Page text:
by Philip Boxer BSc MBA PhD
So you say you want to put your clients first. By saying this, I assume you have decided that product/service excellence is not sufficient for you to survive.
In order to put your clients first, you are going to have to think not in terms of the survival of your enterprise, but in terms of the survival of the ecosystem of which you are a part, and of sustaining a place in it. Two things follow from this:
1. There are things to get clear about the way your enterprise currently operates:
- Your accountability hierarchy does not define your enterprise. What matters is the way the enterprise spans complexity on behalf of your clients in order to create value for them…(distinguishing novel emergence from hierarchy).
- Hierarchy may be the way you maintain sovereignty over your enterprise, but you will need to know how your hierarchy relates to the ways in which your enterprise exercises its spans of complexity…(defining sovereignty over task systems and sentient organisation).
- You will also need to know this about the other members of the ecosystem directly or indirectly supplying your clients…(stratifying relations of novel emergence subject to supply-side sovereignty: r-type and c-type propositions).
2. To get a better handle on what “putting clients first” means, you will then need:
- To understand the nature of your clients’ needs and what are the value deficits they are experiencing…(defining demand asymmetry: demand situations, effects ladders and P-type propositions).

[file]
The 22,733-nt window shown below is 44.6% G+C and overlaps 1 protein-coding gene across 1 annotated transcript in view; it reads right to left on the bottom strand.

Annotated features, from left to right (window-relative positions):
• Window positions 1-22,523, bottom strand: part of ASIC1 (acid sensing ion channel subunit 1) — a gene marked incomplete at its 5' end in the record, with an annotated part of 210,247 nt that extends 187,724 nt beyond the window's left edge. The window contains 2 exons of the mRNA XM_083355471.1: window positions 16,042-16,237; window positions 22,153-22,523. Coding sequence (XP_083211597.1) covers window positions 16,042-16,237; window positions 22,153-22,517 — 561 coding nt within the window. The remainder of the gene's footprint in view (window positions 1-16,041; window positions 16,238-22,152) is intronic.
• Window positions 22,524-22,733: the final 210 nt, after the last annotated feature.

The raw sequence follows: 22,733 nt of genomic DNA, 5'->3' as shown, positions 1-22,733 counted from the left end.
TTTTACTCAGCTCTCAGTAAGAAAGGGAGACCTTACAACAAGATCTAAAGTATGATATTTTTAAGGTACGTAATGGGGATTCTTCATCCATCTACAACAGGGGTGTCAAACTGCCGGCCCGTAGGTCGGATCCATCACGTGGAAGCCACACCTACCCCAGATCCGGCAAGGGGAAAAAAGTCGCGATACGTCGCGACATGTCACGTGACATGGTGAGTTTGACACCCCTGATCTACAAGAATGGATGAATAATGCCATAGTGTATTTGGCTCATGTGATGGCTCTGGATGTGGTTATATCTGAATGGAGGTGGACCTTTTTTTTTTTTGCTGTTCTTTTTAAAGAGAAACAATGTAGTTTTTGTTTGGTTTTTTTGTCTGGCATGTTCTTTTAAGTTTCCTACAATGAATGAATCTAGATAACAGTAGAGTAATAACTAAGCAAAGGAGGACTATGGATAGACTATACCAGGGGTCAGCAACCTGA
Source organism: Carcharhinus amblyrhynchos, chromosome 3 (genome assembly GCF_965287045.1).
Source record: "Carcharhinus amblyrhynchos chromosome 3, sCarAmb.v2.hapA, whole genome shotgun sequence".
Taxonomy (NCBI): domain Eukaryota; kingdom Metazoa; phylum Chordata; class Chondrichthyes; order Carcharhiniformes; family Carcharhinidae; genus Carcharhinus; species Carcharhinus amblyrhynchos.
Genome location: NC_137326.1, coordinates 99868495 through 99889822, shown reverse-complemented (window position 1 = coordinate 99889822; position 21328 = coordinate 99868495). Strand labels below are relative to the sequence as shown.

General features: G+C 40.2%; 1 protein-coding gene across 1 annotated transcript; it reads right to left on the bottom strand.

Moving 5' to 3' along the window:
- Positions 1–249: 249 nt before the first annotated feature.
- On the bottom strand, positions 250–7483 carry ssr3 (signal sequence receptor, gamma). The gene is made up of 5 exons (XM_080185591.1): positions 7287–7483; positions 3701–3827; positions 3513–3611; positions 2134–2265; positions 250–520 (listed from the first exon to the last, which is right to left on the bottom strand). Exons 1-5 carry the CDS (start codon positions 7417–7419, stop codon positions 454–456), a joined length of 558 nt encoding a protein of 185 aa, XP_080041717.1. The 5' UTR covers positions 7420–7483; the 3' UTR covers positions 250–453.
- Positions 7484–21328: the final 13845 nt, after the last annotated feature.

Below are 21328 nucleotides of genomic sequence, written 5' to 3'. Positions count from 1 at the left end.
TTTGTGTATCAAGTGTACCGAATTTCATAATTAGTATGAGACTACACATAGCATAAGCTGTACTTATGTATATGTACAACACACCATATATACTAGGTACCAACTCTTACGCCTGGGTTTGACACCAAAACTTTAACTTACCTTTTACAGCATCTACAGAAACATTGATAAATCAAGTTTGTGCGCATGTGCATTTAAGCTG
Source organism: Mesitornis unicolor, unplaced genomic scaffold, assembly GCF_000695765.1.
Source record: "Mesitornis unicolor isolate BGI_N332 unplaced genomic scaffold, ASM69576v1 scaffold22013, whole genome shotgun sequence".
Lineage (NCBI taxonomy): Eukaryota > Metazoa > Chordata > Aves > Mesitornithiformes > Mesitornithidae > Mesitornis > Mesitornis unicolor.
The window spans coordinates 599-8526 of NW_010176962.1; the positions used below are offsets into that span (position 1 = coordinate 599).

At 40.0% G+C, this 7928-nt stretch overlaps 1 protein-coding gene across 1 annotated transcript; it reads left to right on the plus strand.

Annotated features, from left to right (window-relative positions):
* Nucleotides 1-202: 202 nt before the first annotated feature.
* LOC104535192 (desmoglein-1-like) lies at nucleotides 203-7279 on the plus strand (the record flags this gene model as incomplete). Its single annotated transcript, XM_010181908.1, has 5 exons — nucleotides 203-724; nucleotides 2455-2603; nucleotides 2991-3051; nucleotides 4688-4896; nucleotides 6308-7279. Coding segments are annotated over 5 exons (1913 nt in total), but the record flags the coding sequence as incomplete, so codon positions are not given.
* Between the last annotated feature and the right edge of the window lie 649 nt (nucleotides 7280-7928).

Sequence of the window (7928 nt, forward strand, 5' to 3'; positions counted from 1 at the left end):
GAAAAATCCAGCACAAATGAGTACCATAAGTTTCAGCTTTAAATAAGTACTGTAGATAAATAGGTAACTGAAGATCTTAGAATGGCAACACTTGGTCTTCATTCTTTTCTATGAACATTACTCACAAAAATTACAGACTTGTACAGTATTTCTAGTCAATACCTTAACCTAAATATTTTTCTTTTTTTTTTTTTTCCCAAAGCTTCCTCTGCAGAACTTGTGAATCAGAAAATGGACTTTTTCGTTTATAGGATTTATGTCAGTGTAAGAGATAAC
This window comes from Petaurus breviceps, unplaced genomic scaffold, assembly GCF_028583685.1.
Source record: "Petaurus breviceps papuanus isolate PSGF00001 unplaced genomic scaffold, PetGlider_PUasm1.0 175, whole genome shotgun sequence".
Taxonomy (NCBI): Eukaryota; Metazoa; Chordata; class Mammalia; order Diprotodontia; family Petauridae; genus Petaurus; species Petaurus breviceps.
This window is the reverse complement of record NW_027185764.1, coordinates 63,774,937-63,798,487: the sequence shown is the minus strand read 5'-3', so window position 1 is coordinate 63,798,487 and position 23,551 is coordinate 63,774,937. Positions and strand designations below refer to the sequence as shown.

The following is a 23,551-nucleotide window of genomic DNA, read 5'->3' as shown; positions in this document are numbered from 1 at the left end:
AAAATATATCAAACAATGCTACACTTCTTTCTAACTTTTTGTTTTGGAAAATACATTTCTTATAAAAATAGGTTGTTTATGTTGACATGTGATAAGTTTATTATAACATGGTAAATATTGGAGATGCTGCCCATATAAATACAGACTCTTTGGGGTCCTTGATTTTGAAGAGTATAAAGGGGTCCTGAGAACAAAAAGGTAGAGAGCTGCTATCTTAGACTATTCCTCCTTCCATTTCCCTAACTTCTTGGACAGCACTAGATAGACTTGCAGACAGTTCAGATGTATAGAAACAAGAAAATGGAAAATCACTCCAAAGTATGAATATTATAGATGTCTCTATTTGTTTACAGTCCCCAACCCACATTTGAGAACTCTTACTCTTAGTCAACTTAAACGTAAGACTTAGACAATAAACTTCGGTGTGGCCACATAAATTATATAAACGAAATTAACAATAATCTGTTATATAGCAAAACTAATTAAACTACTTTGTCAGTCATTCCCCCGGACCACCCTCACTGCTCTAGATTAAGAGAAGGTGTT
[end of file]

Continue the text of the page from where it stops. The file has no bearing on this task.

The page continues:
- To think through what kinds of alignment are needed to address your clients’ situations one-by-one and how to sustain that alignment dynamically over time…(surrendering sovereignty through business platforms and K-type propositions).
- To lead your enterprise in a way that enables your people to identify not with what it does, but with what it can learn that will be valued by your clients…(on being edge-driven: outside is inside).
 For the competitive positioning of your enterprise not to be sufficient, in terms of its product/service excellence, you must be facing some kind of dynamic in the relationship that you must sustain with your client-customers. This means transitioning to a relational approach to competitive positioning (see value propositions at the edge).
 Whether or not being relational is in the interests of your enterprise is a question of the economics of one-sided versus multi-sided markets. When faced with multi-sided demands, the effect of using silo’d organisation, characteristic of positional competitive positioning, is that it results not only in the costs of alignment falling on the client-customer, but also in the costs to the sources of demand within the larger ecosystem being 30%-50% greater (see competing within ecosystems).
Why? Because while the client-customer is getting a worse service (that they have to compensate for themselves as best they can), the supplying organisations get paid too much for a one-sided approach, the additional expenditures going to the suppliers at the expense of the client-customer. In the private sector this can be left at the door of ‘market failure’ i.e. the suppliers don’t want things to change because it will work against their interests. In the public sector, however, this means that the citizen pays twice – indirectly in taxes to pay for one-sided suppliers, and directly through having to pay too much for inadequate services and/or paying for the gap personally if they can afford to.
The key issue here is this form of ‘market failure’ aka an inability to sustain a relational form of organisation. Hence the question: do you really want to put your customers first?